What can Manchester United women expect in the WSL?
Background image: Anthony Parkes / CC BY-SA 2.0
Fourteen years ago, Manchester United as a corporation decided that women’s football was not profitable. They disbanded the team to avoid taking a loss. Over time, attitudes as well as trends, change. Now, women's football is a potential growth industry and United are back in the game.
Do the Glazers have a conscience or just an understanding that even if the bottom line isn't in the black, participating in women's football generates a wealth of goodwill? Neither would surprise. For better or worse, the corporation now operates a team for the ladies.
When United renewed its registration, the FA Women’s Super League board allotted the team a spot in the second division. It wasn't where they wanted to be so the board invested in players and a coach that belonged in the top flight. Eighteen victories in 20 matches delivered the Women’s Championship title and the trophy that fans expect from any side wearing the trident-bearing devil over their heart.
This is the star baker turning up to work at Gregg’s factory. Manchester United, backed by the entire business built on the men’s success in the 1990s, subsequent global marketing strategies, crushed the opposition at will. Such occasions took place against Millwall, London Bees as well as Crystal Palace.
The latter in fact has been smeared due to their poor finance surrounding the ladies side. Their own players had to subside operation costs. This is typical from the semi/non-professional game. Like Rangers in the Scottish lower leagues or Juventus in Serie B, the Red Devils served their penance but it was the competition who felt the pain. Comfortably won games with scorelines like 7-0, 8-0 and 9-0 weren't uncommon.
The club used its glamour to attract top-flight quality players, with the promise that they’d be making history as the re-born Manchester United women’s team. They wouldn’t be second-division players for more than a year.
Is it a hard sell? Cynics may yes. Forming a new team with the expectation that the sum of its parts will be as good as expected is understandable. But to a player, it’s hard to refuse. A chance to make some records. No matter you're a professional in a partially semi-pro league; you’re playing for the most recognised club in the world. It’s a no-brainer.
When you think about it, the men's side have been trying the same formula since Sir Alex Ferguson retired albeit against much stiffer opposition and with much less success. Regardless, the fabled transition attracted Siobhan Chamberlain, Martha Harris, Alex Greenwood and Amy Turner, who all moved from Liverpool to play for this new Manchester United side.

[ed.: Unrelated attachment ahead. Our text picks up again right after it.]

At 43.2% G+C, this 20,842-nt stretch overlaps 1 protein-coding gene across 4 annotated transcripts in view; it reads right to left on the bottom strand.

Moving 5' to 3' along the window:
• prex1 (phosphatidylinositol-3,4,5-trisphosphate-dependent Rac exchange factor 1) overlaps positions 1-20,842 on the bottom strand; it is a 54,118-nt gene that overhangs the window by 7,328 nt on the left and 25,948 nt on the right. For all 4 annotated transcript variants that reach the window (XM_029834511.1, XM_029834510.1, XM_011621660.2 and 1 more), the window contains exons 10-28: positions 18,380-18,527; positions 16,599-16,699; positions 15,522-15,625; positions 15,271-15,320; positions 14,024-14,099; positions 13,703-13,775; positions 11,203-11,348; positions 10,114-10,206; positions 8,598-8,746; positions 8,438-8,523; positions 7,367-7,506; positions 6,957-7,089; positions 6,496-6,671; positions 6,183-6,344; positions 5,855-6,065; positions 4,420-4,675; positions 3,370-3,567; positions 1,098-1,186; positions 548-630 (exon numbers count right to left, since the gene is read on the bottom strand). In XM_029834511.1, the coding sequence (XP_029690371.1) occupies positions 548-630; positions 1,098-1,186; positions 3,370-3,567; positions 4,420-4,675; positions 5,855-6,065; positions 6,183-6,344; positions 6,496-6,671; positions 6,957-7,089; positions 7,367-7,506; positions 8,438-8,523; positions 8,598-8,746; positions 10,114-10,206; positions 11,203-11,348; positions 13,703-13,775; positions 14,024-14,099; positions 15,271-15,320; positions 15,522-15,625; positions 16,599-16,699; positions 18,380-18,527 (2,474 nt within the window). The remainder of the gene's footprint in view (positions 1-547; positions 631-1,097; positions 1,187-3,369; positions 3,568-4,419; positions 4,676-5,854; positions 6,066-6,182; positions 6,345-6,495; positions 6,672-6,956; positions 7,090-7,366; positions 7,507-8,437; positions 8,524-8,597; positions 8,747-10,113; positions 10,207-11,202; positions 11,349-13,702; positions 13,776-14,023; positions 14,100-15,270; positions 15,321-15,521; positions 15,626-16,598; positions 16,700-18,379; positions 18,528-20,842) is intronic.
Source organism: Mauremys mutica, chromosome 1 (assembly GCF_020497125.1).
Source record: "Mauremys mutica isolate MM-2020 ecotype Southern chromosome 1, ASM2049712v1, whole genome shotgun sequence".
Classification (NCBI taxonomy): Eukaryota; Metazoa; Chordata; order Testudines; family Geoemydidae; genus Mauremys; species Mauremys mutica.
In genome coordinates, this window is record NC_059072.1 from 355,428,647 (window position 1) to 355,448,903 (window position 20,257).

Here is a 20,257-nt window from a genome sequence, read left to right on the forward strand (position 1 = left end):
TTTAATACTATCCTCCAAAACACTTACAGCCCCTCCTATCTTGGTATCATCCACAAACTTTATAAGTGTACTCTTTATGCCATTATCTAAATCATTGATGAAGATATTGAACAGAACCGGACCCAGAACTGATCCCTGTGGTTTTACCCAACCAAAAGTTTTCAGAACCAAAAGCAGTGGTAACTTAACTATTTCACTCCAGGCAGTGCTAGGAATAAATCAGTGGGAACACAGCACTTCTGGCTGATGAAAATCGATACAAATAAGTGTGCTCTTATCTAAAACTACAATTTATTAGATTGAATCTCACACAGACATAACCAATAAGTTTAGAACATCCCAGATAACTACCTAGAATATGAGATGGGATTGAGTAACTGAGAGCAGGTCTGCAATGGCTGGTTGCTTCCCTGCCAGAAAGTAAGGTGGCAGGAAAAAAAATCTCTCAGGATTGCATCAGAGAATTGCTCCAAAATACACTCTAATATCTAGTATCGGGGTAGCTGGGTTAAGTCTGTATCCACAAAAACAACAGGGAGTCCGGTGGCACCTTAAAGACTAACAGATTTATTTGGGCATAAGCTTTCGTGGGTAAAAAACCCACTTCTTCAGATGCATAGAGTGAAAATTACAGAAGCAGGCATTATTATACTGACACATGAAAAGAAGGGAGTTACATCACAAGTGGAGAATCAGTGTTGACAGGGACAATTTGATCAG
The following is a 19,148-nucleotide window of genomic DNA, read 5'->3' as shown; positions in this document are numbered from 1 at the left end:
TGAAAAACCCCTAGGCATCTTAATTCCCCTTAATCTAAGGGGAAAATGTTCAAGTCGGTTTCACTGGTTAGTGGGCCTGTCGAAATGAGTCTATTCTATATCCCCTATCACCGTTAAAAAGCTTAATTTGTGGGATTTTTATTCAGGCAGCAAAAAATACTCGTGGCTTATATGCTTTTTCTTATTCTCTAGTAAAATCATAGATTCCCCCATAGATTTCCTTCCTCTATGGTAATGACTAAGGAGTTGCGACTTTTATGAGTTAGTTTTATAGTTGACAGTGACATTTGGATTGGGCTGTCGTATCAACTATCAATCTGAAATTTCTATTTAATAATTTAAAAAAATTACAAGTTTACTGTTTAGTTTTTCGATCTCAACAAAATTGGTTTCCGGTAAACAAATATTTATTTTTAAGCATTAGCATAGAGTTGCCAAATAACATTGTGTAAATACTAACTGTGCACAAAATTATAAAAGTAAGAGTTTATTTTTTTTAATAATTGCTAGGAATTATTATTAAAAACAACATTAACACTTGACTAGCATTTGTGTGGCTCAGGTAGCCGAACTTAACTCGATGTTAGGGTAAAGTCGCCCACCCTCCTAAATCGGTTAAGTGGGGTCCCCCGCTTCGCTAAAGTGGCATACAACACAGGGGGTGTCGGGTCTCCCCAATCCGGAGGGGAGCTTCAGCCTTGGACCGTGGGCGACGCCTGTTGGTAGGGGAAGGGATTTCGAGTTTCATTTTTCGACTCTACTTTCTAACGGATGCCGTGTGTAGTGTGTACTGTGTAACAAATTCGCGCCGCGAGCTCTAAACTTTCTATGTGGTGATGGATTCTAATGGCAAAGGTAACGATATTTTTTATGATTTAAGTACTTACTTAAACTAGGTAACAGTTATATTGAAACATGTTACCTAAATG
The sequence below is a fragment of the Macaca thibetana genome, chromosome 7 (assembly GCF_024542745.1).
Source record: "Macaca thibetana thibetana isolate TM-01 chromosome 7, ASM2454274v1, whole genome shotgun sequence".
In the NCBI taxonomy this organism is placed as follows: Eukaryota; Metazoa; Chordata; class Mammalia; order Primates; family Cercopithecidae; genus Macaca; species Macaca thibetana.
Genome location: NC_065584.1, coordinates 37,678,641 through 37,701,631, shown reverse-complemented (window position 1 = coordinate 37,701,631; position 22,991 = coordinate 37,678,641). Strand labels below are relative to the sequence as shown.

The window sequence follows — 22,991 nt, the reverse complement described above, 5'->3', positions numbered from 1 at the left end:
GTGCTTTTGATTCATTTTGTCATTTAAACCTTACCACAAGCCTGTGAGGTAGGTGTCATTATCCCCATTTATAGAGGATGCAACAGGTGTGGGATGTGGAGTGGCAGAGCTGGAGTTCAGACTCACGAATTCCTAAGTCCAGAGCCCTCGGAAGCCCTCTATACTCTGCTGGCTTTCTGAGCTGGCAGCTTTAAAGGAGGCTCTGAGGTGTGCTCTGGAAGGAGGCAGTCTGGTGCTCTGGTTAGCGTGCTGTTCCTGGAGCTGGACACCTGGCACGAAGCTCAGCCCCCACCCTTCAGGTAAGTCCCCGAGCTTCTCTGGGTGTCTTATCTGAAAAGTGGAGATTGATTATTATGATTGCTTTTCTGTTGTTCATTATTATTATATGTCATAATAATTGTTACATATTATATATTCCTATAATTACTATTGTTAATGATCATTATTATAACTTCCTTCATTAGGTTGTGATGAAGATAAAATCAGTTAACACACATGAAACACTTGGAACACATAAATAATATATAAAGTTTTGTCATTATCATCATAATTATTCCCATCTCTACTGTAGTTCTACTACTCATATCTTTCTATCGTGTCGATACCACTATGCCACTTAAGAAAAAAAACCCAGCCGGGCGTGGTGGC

Top players from last year
You don’t need too much time on the women's website to recognise Jessica Sigsworth scored 17 goals across 19 games last year. The Doncaster-born forward replicated her prior year. She won the second division title and the golden boot as she did when accruing an identical goal haul in the prior campaign with Doncaster Rovers Belles. At 24, she’ll be given a deserved taste of top-flight football.
Katie Zelem also racked up the goals with 10. Regarded as risk-taker on and off the pitch, she traded a secure career with title-winning Juventus for the unknown in Manchester.
Mollie Green, Ella Toone and Lauren James all reached double figures as well. Now the question is how many if any can cope with the steep increase in quality in the Super League?
Jackie Groenen became the club’s first non-British player upon signing from Frankfurt. The Dutch midfielder already has experience in England. She played for Chelsea four years ago.
Lotta Okvist, a 22-year-old fullback who played for relegated Hammarby IF last year doubles the foreign ranks. The young Swede trained at the very top level with Orlando Pride in 2018 although she never made a competitive appearance for the club.
Abbie McManus spent an accumulative 12 years at Manchester City but called time on the Sky Blue side to play for the club she cheered as a child. Jane Ross did the same via West Ham. United now employs a fair few players who formerly turned out for their blue neighbours, reversing the diaspora that resulted from their dissolution over a decade ago.
It’s a testament to the club that they could develop a star that six-time Champions League winners Lyon would want. Alex Greenwood consistently kept the United backline straight from her left-back position. The French club only imports the best players. For Greenwood, it's an amazing accolade to play there but Manchester United lose a key player.
Other departures include Charlotte Devlin who did play a decent part in the club’s fortune last year yet decided to play for Charlton. Lucy Roberts and Ebony Salmon both found new clubs after limited appearances.
Casey Stoney can do no wrong in the Manchester United dugout. A journeywoman in her own right, having played for Arsenal, Charlton, Chelsea and Liverpool her storied career deserved to be extended via management. Nine years after her player-manager role at Chelsea, she’s overseen 29 games in Manchester and won 24. The test is to continue that success against the big girls.
The football gods have no mercy. United will be properly graded from the start in the top division. First up, the first-ever women’s Manchester derby. With so many players making the transition from City to United, the fascination levels are through the roof.
After which, the assessment continues with a shot at the reigning champions, Arsenal, at home. Taking on second and first from last year respectively allows for everyone to see whether Manchester United’s women team can cut it in the top flight. The women have shown they’re another class to the championship. Can they prove they belong here, however?